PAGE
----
Many global megatrends, that will have an impact on the South African tourism industry, have already been identified. These include the rising importance of technology and the Fourth Industrial Revolution, flight shaming and the rise of carbon-neutral trips and the rise of Bleisure – combining work and leisure, to name but a few. I believe that apart from these megatrends, there are five key trends specific to South Africa that will impact on South Africa’s Tourism Industry in 2020. 1. SAA in business rescue
The business rescue process of SAA may cause flight disruptions as routes are rationalised and staff may be reduced. Although the business rescue process is regulated, it will not prevent unions from, potentially, airing their grievances through strikes, which could cause further disruptions.
SAA’s 2016 annual report stated that in the 2016 financial year, SAA carried 6.92 million passengers. Even if SAA’s capacity is rationalised and reduced by 10%, this translates to 692,000 passengers that will require alternative flights. 2. South Africa’s slow economic growth
Although forecasts amongst leading economists differ on the exact economic growth rate that South Africa would achieve, the consensus is that South Africa’s economic growth will be slow in 2020. This slow growth will lead to less disposable income for tourism and leisure.
The total number of overnight domestic trips in South Africa has declined from 25,2 million in 2013 to 17,7 million in 2018, representing an average annual decline of 6.8% per annum. This decline in domestic tourism is expected to continue with the slow economic growth in 2020 and the resulting strain on disposable income. 3. Electricity and water shortages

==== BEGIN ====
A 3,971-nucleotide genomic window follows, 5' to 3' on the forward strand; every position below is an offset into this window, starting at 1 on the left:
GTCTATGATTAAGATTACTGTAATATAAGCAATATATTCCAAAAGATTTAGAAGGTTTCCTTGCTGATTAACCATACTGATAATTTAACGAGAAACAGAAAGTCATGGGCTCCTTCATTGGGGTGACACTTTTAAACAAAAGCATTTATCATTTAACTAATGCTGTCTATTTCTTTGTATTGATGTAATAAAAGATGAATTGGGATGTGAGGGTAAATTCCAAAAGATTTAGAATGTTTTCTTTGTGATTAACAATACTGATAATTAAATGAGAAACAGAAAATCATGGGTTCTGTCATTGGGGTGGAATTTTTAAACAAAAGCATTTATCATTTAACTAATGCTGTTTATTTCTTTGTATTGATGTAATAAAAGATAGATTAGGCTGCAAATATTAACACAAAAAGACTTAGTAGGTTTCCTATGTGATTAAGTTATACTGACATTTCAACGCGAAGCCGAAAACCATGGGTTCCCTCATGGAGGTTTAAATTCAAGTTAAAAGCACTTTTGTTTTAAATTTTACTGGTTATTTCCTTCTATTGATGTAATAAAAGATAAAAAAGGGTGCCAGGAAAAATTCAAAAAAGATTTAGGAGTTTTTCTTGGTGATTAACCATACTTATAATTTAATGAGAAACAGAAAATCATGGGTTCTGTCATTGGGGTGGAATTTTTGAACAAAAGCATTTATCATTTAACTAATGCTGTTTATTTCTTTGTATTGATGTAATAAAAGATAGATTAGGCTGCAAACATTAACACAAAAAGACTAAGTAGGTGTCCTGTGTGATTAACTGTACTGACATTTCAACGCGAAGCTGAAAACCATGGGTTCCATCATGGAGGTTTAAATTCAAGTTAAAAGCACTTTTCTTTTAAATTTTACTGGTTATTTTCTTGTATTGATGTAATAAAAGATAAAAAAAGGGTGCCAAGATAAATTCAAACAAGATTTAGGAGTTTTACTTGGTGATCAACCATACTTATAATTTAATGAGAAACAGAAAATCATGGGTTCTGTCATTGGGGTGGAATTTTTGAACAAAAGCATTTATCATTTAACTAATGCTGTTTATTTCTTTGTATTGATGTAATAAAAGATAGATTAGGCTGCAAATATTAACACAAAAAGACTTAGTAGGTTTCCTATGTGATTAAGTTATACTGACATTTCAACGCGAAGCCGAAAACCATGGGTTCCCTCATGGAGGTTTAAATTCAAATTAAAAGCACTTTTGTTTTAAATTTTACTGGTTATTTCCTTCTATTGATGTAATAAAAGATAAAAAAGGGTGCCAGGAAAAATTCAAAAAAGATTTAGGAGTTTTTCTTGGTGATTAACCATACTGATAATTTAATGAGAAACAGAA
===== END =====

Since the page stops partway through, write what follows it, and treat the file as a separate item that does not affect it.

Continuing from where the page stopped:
The impact of load shedding was felt on a national level, while the impact of prolonged drought was felt mainly in Cape Town. Load shedding is expected to continue in 2020.
While the water crises have been addressed in Cape Town, various other South African destinations are suffering from prolonged drought, including the Eastern Cape and Northern Cape. It has been reported that more than 50% of Eastern Cape dams are less than half full and 44 towns are affected.
The impact of electricity and water shortages are twofold. Firstly, tourism enterprises are forced to invest in alternative electricity and water supply for their guests. Secondly, tourists may change their travel plans to destinations that do not suffer from electricity and water shortages. 4. Changes in travel behaviour due to new air […]